# If $S$ and $T$ are stopping times, is it true that $(S\leq T)\in \mathcal{F}_T$?

Suppose $$S$$ and $$T$$ are stopping times with respect to the continuous filtration $$(\mathcal{F}_t)_{t\geq 0}$$. Is it true that $$(S\leq T)\in \mathcal{F}_T$$?

If the filtration is assumed to be discrete instead of continuous, it is easy to show that the answer is indeed yes, by considering, for all $$k\in\mathbb{N}$$, $$(S\leq T)\cap(T=k)=(S\leq k)\cap (T=k)\in \mathcal{F}_k$$. In the continuous case however this reasoning doesn't seem to work since it would lead to thinking $$(S\leq T)\cap(T\leq t)$$ as the uncountable union $$\cup_{s\leq t} \bigg( (S\leq s)\cap(T=s)\bigg)$$, which is not necessarily in $$\mathcal{F}_t$$.

The usual trick is to use $$\mathbb Q$$'s density in $$\mathbb R$$: $$\{S>T\}\cap\{T\le t\}=\bigcup_{q\in(\mathbb Q\cap[0,t])\cup\{t\}}\left(\{T\le q\}\cap\{q
For any $$q\in(\mathbb Q\cap[0,t])\cup\{t\}$$, $$\{T\le q\}\in\mathcal F_q\subset\mathcal F_t$$, and $$\{q. Hence $$\{S>T\}\cap\{T\le t\}\in\mathcal F_t$$ and $$\{S>T\}\in\mathcal F_T$$. By stability under complement, $$\{S\le T\}\in\mathcal F_T$$.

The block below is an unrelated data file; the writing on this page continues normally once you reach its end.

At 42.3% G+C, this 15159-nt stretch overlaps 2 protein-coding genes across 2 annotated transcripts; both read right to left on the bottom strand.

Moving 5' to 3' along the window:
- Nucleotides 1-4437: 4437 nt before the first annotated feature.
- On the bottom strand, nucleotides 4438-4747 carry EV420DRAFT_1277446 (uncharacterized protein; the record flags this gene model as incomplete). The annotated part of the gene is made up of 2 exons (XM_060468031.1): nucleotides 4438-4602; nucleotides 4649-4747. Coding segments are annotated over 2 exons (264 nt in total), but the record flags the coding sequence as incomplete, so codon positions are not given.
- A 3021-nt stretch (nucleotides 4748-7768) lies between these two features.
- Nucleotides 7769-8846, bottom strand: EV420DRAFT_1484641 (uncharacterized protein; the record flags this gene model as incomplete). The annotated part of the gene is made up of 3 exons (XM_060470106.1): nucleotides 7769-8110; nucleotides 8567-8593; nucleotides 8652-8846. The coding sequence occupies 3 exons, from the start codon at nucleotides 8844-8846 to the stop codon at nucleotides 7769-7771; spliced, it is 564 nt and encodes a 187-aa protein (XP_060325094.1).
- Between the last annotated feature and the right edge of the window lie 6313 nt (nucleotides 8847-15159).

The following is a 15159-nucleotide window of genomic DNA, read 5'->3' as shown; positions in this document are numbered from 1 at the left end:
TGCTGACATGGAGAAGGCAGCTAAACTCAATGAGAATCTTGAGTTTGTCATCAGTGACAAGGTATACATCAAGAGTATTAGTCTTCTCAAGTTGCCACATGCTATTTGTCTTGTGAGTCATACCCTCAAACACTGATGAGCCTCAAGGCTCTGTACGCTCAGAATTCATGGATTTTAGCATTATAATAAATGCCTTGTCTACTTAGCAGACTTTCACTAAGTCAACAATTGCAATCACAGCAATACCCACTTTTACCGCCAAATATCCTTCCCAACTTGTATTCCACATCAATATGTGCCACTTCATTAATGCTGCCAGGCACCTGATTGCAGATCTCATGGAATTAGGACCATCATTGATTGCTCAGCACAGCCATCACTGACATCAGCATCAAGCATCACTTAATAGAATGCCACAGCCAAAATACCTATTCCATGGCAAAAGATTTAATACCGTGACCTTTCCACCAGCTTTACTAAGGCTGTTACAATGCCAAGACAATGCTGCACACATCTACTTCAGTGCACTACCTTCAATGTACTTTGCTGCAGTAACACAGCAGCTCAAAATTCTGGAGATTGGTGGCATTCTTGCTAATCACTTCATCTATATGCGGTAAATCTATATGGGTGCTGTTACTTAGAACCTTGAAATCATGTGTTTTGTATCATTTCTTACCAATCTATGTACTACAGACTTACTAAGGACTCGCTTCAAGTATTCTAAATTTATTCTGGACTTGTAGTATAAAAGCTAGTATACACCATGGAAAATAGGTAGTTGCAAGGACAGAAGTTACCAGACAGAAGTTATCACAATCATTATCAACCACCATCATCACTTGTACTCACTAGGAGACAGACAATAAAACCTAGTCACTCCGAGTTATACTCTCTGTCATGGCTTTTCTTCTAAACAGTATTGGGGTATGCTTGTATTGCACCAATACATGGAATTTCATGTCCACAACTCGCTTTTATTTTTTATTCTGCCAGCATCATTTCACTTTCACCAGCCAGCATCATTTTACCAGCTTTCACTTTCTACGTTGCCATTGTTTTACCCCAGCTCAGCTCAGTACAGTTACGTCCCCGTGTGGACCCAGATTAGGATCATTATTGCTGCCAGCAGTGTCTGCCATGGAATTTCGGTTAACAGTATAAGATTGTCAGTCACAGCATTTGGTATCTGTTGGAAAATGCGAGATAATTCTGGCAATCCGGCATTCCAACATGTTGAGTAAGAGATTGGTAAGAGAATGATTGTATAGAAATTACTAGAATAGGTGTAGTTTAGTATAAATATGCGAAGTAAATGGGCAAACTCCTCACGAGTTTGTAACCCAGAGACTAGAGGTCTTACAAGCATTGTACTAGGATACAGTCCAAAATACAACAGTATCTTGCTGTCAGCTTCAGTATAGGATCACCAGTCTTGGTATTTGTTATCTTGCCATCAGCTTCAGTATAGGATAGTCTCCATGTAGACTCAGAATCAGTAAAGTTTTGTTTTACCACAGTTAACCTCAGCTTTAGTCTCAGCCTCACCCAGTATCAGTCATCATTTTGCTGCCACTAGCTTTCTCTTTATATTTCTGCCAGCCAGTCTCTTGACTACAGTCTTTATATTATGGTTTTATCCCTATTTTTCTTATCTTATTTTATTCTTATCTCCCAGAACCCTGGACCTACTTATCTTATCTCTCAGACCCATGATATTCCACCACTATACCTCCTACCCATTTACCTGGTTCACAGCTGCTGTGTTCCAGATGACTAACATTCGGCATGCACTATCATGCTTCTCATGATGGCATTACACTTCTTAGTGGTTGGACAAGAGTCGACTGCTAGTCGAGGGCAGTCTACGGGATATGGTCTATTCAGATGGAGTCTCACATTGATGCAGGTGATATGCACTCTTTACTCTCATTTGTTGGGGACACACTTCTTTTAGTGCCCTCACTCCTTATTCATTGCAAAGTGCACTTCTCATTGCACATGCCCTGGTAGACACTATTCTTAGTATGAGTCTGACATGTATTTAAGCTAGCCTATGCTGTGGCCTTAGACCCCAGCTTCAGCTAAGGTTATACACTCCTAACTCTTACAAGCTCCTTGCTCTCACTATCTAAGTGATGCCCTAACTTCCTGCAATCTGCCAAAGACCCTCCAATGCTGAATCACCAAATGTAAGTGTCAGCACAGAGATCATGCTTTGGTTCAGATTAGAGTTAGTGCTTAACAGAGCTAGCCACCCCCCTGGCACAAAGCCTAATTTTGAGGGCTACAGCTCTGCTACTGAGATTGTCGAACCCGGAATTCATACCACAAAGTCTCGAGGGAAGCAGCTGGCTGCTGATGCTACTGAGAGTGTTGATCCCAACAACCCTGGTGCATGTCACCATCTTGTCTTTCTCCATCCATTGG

In discrete time, if an event $$A$$ is an element of $$\mathcal F_T$$ then there is an adapted sequence $$Z=(Z_n)_{0\le n\le\infty}$$ such that $$1_A = Z_T$$. (Conversely, given an adapted sequence $$Z$$, $$Z_T$$ is an $$\mathcal F_T$$ measurable random variable.)
In continuous time, something similar is true: If $$(Z_t)_{0\le t\le\infty}$$ is progressively measurable and $$T$$ is a stopping time, then $$Z_T$$ is $$\mathcal F_T$$ measurable.
If $$S$$ is a second stopping time, the above observation can be applied by noticing that $$Z_t:=1_{\{S\le t\}}$$ is adapted and right continuous, hence progressively measurable. And $$Z_T=1_{\{S\le T\}}$$ in this case, implying that $$\{S\le T\}\in\mathcal F_T$$.